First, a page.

Jackie, who is originally from Grand Rapids, Michigan, comes from a Red Cross family. Her father, a World War II vet, served the Red Cross as a board member at both the local and national levels until his death. Jackie learned while planning his funeral that her dad used to read her letters from Vietnam at Red Cross board meetings. While in Washington this weekend for Veterans Day-related events, she’ll stay with her nephew, who is a former Red Cross employee, and his wife, a current Red Cross employee. Red Cross roots spread wide in her family.JackieOtte2

Jackie also plans to visit the Vietnam Veterans Women’s Memorial on its 25th anniversary. “I was the Ohio volunteer coordinator for the Vietnam Women’s Memorial,” explained Jackie. “I made a lot of appearances to educate others about the memorial and raise funds to build it.”

Jackie said she is looking forward to seeing old friends, both from the Red Cross and military. “It has been 50 years since we were there and we aren’t getting any younger. Many may not be with us in the near future.”

The Red Cross legacy of service to members of the military began when founder Clara Barton provided comfort on the battlefields during the Civil War. Since then, American Red Cross staff and volunteers have served in every major military combat or conflict operation around the world. They are among a select group who have proudly worn the Red Cross emblem to provide care and comfort to members of the United States armed forces, their families and our veterans. And Jackie is a member of that select group who will be honored this weekend.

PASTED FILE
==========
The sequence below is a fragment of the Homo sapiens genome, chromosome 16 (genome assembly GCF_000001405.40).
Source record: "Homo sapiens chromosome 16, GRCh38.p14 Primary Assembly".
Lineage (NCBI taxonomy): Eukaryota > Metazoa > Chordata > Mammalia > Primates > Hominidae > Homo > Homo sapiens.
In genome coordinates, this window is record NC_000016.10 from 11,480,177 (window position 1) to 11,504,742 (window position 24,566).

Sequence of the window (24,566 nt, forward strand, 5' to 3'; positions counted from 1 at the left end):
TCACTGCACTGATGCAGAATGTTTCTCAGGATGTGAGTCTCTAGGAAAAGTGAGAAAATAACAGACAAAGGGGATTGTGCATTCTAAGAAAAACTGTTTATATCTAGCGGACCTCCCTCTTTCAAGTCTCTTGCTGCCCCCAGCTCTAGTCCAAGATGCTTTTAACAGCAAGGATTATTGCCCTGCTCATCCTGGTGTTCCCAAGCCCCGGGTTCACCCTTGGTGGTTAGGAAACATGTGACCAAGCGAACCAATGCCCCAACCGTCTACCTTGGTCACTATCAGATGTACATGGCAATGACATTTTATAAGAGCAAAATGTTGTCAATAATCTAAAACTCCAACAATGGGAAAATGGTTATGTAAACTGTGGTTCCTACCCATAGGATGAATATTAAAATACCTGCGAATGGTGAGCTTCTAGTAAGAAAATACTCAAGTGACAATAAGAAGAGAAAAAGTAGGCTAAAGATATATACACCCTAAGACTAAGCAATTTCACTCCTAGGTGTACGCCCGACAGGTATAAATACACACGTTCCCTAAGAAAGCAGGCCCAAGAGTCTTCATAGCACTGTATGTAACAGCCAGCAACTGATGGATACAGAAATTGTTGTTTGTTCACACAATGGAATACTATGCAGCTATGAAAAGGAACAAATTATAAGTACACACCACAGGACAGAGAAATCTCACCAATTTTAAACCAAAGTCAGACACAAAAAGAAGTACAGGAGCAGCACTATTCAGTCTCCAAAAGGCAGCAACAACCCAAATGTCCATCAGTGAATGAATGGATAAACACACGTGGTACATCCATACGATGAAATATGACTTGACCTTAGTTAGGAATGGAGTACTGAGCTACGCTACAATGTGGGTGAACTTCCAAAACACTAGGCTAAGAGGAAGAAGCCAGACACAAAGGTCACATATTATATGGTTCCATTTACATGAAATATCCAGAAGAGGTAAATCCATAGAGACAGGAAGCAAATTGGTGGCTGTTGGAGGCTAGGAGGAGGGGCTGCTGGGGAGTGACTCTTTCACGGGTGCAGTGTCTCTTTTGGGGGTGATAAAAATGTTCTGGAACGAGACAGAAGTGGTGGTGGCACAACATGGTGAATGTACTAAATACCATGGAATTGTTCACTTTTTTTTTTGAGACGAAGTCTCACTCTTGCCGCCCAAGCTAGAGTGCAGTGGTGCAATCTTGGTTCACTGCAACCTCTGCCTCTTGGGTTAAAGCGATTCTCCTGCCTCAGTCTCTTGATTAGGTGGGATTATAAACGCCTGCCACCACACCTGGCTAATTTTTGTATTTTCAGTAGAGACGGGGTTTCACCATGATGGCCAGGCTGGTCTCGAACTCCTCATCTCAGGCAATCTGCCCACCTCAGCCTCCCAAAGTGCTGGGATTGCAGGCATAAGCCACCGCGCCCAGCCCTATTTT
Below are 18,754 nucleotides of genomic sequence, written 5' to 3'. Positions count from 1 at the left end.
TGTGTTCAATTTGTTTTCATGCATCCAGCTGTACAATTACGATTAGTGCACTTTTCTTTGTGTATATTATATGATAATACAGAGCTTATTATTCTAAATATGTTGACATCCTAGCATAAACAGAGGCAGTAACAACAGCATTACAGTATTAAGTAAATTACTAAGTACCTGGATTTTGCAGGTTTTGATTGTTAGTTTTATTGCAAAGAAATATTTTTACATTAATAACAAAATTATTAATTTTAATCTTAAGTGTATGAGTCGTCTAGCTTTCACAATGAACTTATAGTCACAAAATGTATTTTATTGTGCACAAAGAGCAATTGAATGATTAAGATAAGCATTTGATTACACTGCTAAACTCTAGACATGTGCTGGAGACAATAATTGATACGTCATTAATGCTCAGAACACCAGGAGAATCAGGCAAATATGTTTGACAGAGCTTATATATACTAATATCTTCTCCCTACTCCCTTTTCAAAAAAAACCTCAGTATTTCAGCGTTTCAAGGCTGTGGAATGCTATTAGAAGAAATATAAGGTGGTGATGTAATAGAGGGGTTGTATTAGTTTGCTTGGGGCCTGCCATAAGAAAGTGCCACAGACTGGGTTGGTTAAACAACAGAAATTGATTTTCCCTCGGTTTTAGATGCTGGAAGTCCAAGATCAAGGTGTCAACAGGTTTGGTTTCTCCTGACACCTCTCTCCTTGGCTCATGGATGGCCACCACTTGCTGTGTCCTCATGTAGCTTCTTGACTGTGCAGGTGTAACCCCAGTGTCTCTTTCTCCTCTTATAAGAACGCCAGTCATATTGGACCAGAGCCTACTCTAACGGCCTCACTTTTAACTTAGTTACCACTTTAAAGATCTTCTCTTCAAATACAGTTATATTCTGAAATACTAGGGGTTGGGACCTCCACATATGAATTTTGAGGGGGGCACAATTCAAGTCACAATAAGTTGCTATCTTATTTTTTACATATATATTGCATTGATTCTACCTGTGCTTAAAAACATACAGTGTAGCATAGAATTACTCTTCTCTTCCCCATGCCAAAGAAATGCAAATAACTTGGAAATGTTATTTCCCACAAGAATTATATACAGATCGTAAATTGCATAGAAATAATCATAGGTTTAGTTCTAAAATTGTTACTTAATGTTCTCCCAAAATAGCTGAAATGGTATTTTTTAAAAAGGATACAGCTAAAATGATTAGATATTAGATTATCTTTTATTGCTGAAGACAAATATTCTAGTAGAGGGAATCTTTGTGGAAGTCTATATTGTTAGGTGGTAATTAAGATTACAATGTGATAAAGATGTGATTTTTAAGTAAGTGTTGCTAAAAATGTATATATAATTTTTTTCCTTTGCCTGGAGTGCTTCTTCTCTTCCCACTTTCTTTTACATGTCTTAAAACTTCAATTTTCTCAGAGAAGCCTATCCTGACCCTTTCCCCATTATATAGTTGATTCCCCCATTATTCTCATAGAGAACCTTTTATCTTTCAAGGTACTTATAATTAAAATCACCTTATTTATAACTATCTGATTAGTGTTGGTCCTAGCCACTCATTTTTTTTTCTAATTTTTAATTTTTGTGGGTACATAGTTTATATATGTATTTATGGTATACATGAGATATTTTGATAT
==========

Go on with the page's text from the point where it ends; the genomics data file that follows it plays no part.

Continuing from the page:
In Jackie’s words, “These ceremonies are always moving for all involved. It will be an honor to take part in a ceremony like this for recognition for combat Red Cross staff.”

Congratulations, Jackie, and thank you for your years of dedication and service to the Red Cross, our military and our veterans.

You are a true hero.

Veterans Showered with Baby Gifts

The Tiffany Circle, VA Partner for Baby Shower 

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They faced the prospects of enemy fire, foxholes and being far from home while serving in our nation’s military.   And now they are facing one of the most daunting challenges in life…MOTHERHOOD.

14 women veterans from Northeast Ohio came together on Saturday, May 19, 2018 after being invited to a baby shower for female veterans served by the Northeast Ohio Veterans Affairs Healthcare System.  The shower was supported by the Tiffany Circle, a community of women leaders and philanthropists who advance the Red Cross mission through a focused investment of time, talent and treasure by engaging women locally, nationally, and internationally.

“It was touching for me, as a Tiffany Circle and Greater Cleveland Board member, to honor the women veterans who served our country,” said Donna Rae Smith, long time Red Cross and military supporter. “These are special women who have the courage and disciple to be both mothers and members of our military.”

The mommies-to-be were treated to lunch and a basket full of baby supplies.  Many were accompanied by family members, including young children.  Visit our photo album on Flickr.